“T.H.U.G. L.I.F.E.” is a mantra that was made popular by the late and legendary rapper Tupac Shakur. However, little know the meaning behind the acronym: “The Hate U Give Little Infants [expletive] Everybody.” Inspired by this acronym, Tupac’s activism and the Black Lives Matter movement, author Angie Thomas wrote the novel “The Hate U Give” and approximately a year later it has been made into a movie you simply can’t miss.
16-year-old Starr Carter, played by Amandla Stenberg, constantly finds herself trying to please people in both of her worlds. Her predominantly black neighborhood of Garden Heights is the place she has always called home. However, at her preppy, primarily white school, Williamson, she shows a different side. “Basically, Williamson Starr doesn’t give anyone a reason to call her ghetto,” says Angie Thomas.
One night, after a party in her neighborhood turns violent, Starr and her childhood friend Khalil are pulled over by an apprehensive white police officer. Starr has been prepared for this situation since childhood, but Khalil is less willing to put his head down and and hands on the dash. What seems like a split second later, Khalil is shot when he reaches for his hairbrush and the police officer mistakes it for a gun. The scene is both effective and heart-wrenching, sparking adrenaline and anger in anyone who watches it.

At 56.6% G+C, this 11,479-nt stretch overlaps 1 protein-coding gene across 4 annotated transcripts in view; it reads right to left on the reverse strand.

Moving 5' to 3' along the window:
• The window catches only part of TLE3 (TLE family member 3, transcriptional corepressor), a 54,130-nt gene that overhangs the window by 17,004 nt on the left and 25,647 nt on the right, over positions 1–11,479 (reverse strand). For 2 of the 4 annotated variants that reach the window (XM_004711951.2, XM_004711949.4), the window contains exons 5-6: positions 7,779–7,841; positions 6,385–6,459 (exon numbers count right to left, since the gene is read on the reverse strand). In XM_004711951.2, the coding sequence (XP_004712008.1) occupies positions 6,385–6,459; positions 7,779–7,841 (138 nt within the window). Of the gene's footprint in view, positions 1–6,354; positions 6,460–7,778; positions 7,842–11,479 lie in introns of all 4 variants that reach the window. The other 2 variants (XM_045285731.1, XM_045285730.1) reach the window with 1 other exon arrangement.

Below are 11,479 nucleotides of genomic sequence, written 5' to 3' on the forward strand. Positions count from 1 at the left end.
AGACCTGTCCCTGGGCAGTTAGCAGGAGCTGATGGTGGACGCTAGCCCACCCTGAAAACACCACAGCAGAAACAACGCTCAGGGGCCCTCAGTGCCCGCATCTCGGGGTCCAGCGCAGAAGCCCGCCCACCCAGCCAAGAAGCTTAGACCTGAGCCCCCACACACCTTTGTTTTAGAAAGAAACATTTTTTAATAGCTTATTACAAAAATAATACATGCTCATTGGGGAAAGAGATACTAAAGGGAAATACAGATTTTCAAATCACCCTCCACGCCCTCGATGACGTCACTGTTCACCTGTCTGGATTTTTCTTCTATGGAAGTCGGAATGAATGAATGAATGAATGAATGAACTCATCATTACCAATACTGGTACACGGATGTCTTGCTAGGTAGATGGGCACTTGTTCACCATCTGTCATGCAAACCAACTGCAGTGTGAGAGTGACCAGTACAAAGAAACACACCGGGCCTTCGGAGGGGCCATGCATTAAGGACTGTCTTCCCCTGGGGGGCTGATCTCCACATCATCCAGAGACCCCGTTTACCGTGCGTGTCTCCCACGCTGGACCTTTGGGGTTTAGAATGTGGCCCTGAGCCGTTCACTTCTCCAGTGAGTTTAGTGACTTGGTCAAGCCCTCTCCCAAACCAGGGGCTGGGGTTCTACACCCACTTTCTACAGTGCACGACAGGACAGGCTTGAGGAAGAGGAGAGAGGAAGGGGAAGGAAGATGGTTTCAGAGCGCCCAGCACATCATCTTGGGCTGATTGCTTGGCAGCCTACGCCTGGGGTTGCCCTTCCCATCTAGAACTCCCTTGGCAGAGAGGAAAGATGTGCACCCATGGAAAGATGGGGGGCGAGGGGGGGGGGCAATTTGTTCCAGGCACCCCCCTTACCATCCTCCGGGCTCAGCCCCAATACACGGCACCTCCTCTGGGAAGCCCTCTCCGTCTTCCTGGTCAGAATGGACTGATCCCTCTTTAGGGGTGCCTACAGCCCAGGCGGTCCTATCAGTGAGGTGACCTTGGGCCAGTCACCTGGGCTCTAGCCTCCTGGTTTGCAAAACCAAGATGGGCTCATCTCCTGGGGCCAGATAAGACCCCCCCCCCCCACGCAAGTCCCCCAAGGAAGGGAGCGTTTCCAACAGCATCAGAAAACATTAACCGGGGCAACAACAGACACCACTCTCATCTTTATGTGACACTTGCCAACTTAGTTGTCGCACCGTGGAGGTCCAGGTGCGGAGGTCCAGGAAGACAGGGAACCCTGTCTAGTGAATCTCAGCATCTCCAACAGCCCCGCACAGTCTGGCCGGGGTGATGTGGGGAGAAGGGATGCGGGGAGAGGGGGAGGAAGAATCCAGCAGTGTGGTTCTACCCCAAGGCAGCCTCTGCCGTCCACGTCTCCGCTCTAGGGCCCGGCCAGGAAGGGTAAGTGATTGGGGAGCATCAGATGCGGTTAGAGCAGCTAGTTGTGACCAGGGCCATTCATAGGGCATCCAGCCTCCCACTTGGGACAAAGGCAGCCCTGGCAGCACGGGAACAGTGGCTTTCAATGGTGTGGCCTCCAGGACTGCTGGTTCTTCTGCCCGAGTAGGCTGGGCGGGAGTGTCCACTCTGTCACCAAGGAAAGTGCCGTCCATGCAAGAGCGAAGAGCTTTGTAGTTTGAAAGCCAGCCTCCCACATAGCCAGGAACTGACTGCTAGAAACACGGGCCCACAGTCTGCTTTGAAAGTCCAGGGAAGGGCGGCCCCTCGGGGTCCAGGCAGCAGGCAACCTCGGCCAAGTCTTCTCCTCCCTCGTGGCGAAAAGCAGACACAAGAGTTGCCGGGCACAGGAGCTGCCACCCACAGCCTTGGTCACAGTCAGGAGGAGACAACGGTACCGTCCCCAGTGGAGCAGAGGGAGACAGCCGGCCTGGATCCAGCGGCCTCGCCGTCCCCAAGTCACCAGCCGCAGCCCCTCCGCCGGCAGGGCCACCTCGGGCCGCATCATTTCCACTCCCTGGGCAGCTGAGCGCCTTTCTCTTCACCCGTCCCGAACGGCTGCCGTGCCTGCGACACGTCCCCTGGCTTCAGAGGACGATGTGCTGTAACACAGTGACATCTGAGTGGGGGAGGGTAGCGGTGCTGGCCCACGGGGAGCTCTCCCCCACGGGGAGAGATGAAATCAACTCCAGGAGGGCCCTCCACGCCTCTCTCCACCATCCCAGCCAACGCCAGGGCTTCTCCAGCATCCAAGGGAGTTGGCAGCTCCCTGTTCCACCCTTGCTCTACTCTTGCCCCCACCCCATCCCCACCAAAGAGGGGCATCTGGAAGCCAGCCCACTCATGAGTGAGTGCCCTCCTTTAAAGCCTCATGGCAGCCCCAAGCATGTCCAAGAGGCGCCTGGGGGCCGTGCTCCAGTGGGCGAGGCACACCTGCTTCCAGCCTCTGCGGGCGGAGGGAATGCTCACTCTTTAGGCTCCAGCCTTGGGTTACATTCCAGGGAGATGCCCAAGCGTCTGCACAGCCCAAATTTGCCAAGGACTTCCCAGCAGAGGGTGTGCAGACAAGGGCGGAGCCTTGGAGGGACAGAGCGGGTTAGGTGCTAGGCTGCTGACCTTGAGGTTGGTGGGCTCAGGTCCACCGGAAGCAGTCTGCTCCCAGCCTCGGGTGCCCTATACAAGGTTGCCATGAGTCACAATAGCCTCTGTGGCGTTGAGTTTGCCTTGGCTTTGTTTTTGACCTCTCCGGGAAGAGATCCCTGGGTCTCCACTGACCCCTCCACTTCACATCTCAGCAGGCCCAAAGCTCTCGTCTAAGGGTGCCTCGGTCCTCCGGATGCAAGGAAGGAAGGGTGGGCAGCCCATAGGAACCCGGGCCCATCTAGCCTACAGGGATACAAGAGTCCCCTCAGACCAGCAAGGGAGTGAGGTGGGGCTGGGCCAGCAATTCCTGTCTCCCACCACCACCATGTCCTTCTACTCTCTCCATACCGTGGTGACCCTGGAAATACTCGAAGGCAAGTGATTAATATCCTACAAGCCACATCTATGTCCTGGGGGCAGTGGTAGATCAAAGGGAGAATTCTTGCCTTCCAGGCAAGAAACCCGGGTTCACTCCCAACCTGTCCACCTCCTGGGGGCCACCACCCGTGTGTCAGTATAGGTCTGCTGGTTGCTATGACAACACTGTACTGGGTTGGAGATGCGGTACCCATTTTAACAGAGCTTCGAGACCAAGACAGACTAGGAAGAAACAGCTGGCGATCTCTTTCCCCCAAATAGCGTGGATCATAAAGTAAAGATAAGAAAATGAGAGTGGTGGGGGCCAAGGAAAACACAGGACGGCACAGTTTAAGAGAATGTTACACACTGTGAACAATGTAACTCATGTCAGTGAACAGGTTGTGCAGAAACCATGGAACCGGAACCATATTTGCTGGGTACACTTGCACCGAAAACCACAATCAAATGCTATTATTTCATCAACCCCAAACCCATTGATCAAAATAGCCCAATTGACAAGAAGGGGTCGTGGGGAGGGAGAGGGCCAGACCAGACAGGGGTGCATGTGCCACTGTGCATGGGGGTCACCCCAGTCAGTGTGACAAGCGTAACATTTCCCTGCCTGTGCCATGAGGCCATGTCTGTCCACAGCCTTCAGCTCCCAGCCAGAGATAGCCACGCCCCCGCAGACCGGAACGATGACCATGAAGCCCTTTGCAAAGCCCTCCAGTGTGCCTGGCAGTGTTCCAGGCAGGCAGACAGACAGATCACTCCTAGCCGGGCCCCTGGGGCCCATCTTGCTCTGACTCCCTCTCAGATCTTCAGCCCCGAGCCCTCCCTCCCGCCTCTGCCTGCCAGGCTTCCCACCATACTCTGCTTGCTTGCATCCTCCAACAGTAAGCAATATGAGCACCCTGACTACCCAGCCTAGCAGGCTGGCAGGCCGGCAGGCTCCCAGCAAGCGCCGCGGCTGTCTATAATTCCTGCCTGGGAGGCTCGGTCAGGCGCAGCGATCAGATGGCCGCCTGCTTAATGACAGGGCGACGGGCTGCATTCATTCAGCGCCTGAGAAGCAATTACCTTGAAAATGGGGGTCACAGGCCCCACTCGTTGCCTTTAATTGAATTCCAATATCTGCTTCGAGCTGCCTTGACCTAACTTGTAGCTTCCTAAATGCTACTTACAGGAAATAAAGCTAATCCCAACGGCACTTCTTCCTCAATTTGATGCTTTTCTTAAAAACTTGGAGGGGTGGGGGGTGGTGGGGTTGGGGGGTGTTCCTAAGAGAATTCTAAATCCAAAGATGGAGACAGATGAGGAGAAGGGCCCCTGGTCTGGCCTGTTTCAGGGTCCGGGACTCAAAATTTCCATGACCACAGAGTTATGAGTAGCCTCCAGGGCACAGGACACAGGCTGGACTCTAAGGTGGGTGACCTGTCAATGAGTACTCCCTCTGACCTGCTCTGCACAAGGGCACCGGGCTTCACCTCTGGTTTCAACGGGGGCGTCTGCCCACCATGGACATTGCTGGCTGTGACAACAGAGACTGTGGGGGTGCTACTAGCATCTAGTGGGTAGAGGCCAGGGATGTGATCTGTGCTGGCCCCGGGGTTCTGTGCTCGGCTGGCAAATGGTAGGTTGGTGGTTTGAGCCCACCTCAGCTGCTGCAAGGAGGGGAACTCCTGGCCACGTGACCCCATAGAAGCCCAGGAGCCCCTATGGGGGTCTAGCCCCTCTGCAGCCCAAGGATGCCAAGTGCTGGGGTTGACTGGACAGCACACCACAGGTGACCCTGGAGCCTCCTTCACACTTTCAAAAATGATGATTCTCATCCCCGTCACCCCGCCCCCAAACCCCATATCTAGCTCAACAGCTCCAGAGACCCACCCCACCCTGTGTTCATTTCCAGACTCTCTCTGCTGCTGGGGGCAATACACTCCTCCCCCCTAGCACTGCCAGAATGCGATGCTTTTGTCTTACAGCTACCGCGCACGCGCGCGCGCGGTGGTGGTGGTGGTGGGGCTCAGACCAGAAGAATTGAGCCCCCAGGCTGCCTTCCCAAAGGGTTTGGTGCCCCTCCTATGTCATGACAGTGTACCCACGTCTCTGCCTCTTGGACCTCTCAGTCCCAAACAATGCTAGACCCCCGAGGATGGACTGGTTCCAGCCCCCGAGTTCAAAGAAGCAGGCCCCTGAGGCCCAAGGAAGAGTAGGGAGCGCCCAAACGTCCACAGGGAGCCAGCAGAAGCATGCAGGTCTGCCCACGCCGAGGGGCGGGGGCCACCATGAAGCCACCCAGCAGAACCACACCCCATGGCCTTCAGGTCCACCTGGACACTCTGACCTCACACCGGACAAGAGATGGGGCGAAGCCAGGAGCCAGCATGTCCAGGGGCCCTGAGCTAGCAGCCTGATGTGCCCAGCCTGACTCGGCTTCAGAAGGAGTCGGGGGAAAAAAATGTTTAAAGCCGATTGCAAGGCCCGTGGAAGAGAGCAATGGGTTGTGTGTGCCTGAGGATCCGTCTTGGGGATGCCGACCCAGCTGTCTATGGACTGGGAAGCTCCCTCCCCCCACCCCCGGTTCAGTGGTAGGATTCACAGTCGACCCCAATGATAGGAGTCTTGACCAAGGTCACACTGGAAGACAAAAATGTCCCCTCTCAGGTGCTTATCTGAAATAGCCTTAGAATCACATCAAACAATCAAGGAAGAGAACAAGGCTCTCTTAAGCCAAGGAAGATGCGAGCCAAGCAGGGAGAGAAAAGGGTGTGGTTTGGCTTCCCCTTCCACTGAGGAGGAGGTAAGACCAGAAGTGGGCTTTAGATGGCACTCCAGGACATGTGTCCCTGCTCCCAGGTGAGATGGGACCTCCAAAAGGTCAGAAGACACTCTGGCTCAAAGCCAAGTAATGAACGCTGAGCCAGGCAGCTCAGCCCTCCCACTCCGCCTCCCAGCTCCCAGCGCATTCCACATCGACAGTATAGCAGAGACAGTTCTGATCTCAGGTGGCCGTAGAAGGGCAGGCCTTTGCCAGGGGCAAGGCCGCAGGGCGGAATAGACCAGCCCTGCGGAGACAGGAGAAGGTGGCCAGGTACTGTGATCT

After the killing of Khalil, Starr finds it harder to straddle both worlds. Stenberg beautifully shows Starr’s grieving process. We hurt with her as she struggles to take in everything around her. For much of the film, we see her as a character who sits back rather than take action. We watch her struggle to tell her white boyfriend and friends what happened. Finally, with the help of activist April Ofrah and her father, Starr finally decides to defend Khalil as the man she knew him to be despite the media trying to paint him as a thug.
This film tackles a storyline that can sometimes sound preachy, and makes a youth adult movie relatable to everyone. “The Hate U Give” does not only show a hesitant girl become a woman, but it shows how even in a society seemingly so full of despair, we can have hope.